Cr Beard said with careful management she can have periods where it is more stable, but ultimately she had to live with the frustration that it was progressive.
“There is no cure and not many treatment options. Luckily Ocrevus was new on the Pharmaceutical Benefits Scheme – it’s delivered by IV every six months.
“Nothing reverses the damage to my nerves – it’s an antibody therapy. It tries to stop the immune system attacking the nervous system and wipes out the immune system to do it.
“I had my first treatment two days before the St Patrick’s Day fires. The first treatment is split in half two weeks apart so that they can carefully monitor side effects and make sure it’s safe.”
Cr Beard said she was recovering from that first treatment on the evening of March 17 when her phone started ‘pinging madly’ with news of the fire event developing.
“It was adrenalin I suppose – I went into fight mode and went straight to the CFA station in the singlet and shorts I’d been sleeping in,” she said.
“I was still there, still in those clothes the next day when I addressed the public meeting – almost no one knew about the MS let alone my first treatment two days earlier.
“My MS was totally shelved. Those at the Council who knew were wonderful and my family knew I was exhausted, but I didn’t care. I had the public role and I needed to step up.”
Cr Beard said that first night was heart wrenching and as the scale of the event grew she let her guard down ever so briefly.
“I remember Daniel came to see what I needed and to make sure I was okay and I fell into his arms…the firefighters that were coming back…what they were describing – I said to Daniel ‘we’re going to lose lives tonight’.
“The impacted people were people I knew – it was personal. What I was going through was nothing compared to them. But here I was with no immune system hugging people and hosting the Prime Minister, the Premier and doing national media. It was surreal in every way.”
The peat fire went for 53 days, and Cr Beard lived and worked the fires and community recovery for many months after that. The only time she slipped away was two weeks after St Patrick’s day for the second half of her treatment in Geelong.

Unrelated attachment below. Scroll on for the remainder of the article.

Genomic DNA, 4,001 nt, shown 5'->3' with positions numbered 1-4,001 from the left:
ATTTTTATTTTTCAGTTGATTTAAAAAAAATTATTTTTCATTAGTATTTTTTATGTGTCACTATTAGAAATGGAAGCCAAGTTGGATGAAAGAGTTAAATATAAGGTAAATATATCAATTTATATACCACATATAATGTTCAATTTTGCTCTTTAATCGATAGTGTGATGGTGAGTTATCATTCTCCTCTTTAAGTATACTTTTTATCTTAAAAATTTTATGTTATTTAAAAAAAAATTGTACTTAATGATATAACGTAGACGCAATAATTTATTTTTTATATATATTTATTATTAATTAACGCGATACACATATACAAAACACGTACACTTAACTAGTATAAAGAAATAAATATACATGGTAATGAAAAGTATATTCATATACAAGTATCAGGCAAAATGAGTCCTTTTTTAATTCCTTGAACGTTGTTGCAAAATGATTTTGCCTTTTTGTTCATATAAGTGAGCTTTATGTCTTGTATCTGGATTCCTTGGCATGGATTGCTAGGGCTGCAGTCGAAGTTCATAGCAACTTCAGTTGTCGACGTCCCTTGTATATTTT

She said her dear friend and fellow MS sufferer Cathy Merrett had been a big support.
“Cathy has lived with MS for nearly three decades and she’s an inspiration. She mentors me through it and helps me understand what’s happening with my body, as well as the social aspects that MS throws at you. Life does change, but it doesn’t have to define you…we think the same. Cathy and her husband Herbie, continue to be incredible and supportive friends to both Daniel and I.
“Science has come so far and I’m fortunate to be diagnosed in this day and age and to have access to treatment.
“I’m still coming to grips with having a walking stick and I’m probably guilty of not using it publicly as much as I should. I’ll work on that.
“My mind is fine, I still love being a Councillor and until I think I can’t contribute to public life I’ll keep putting my hand up.
“Memory loss is part of it, but I manage that by writing things down. I still have purpose and drive for life and I want to give a good example to our boys around resilience.”
Cr Beard said she was learning to give into her body at times, to be less stubborn, to rest and recharge when required and to accept help.
“The progression of the symptoms is frustrating, but it’s teaching me that I can manage that. I have my moments though – of course I do.
“I was a gym junkie and I resent that being taken away, I get angry that my body won’t do things I want it to and that it impacts family life. We had plans – now they’re different.
“It’s painful, debilitating and depressing. Daniel, the boys and our family have been incredibly supportive – it’s life changing for all of us. But I’m positive, I’m still me and I have plenty to give.”